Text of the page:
<ul><li>Stuart Slatter is currently Chairman of Stuart Slatter Training Ltd and was a professor at the London Business School (LBS) for over 30 years. He is a graduate of Cambridge University, has an MBA from Stanford Business School and a PhD from London University. He is the author of several management books including Corporate Recovery (Penguin 1984), Gambling on Growth (Wiley 1992), High Tech Turnaround (Financial Times 2002) and joint author with D. Lovett and L. Barlow of Leading Corporate Turnaround (Wiley 2006).
David Lovett is currently a Managing Director with AlixPartners in London and Co-lead of AlixPartners Turnaround and Restructuring operations in Europe, The Middle East and Africa. David was formally a partner at Arthur Andersen where he formed and subsequently led the Global turnaround practice. He has worked with and for all the different stakeholder classes. He is a Fellow of the Institute of Chartered Accountants in England and Wales, a Fellow of the Institute for Turnaround and a business graduate.</li></ul> ABOUT THE AUTHOR<br />
AIM OF THE BOOKThe aim of this book is to describe the corrective actions management needs to take to achieve recovery in a turnaround situation<br />
<ul><li>This is an ambitious book which covers the full range of turnarounds/performance – improvement issues. It provides the reader with clear insights into creating and implementing an effective turnaround.
This model stresses an overlap of planning and implementation activities. Crisis management and regular business planning have to be handled simultaneously and a number of generic strategies implemented parallel and vigorously, which pays contribute to the extreme time pressure in a crisis situation. </li></ul>ABOUT THE BOOK<br />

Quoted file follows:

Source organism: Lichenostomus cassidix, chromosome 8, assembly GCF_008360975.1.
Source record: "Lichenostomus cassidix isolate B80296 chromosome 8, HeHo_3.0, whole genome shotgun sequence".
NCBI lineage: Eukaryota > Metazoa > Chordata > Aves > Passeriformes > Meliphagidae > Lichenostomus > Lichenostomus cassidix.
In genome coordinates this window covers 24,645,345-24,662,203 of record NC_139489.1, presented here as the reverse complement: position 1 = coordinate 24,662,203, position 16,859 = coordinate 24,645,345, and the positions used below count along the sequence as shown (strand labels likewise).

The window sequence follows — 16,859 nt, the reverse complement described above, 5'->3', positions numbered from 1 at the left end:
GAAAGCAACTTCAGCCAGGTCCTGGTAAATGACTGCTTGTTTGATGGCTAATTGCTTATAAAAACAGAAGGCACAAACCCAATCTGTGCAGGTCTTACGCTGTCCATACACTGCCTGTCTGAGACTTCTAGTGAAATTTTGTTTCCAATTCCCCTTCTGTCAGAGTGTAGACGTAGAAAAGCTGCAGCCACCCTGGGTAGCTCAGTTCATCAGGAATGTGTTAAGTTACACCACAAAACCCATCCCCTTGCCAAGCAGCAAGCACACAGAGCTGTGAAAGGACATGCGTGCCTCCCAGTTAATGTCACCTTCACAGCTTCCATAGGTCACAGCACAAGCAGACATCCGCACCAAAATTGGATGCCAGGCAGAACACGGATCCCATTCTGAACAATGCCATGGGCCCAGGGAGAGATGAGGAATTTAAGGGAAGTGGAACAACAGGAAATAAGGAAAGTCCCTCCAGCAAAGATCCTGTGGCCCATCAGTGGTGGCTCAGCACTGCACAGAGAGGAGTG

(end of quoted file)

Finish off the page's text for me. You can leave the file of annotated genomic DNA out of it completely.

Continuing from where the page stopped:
<ul><li>A situation where financial performance of a firm indicates that the firm will fail in the foreseeable future unless short term corrective action is taken.
The process of moving from a period of losses or low profitability into a more profitable stage. A turnaround may be triggered by a number of factors, including a better use of assets or the development of new products and services.
It recognizes that firms often exhibit symptoms of failure long before any crisis begins</li></ul>What is turnaround situation?<br />
Take control and manage the immediate crisis<br />Rebuild stakeholder support<br />Fix the business<br />Resolve future funding<br />OBJECTIVES OF TURNAROUND SITUATION<br />
INTERNAL CAUSES<br />Poor management<br />Inadequate financial control<br />High costs<br />Lack of marketing effort<br />Financial policy<br />Poor working capital management<br />EXTERNAL CAUSES<br />Change in market demand<br />Competition<br />Adverse movements in commodity prices<br />CAUSES OF CORPORATE DECLINE<br />
<ul><li>Management change - consultants may be called in to manage the turnaround of the firm.
Situation analysis - a situation analysis is performed to evaluate the prospects of survival. Assuming the firm is worth turning around, depending on the root causes of the distress one or more of the following turnaround strategies may be selected and presented to the board:
Strategic acquisitions</li></ul>STAGES OF TURNAROUND MANAGEMENT<br />
<ul><li>Emergency action plan - achieve positive cash flow as soon as possible by eliminating departments, reducing staff, etc.
Business restructuring - once positive cash flow is achieved, the strategic plan is implemented, improving continuing operations, adjusting the product mix and repositioning products if necessary. The management team begins to focus on achieving sustained profitability.
Return to normalcy - the company becomes profitable and the changes are internalized. Employees regain confidence in the firm and emphasis is placed on growing the restructured business while maintaining a strong balance sheet.</li></li></ul><li>KEY INGREDIENTS FOR SUCCESSFUL TURNAROUND<br />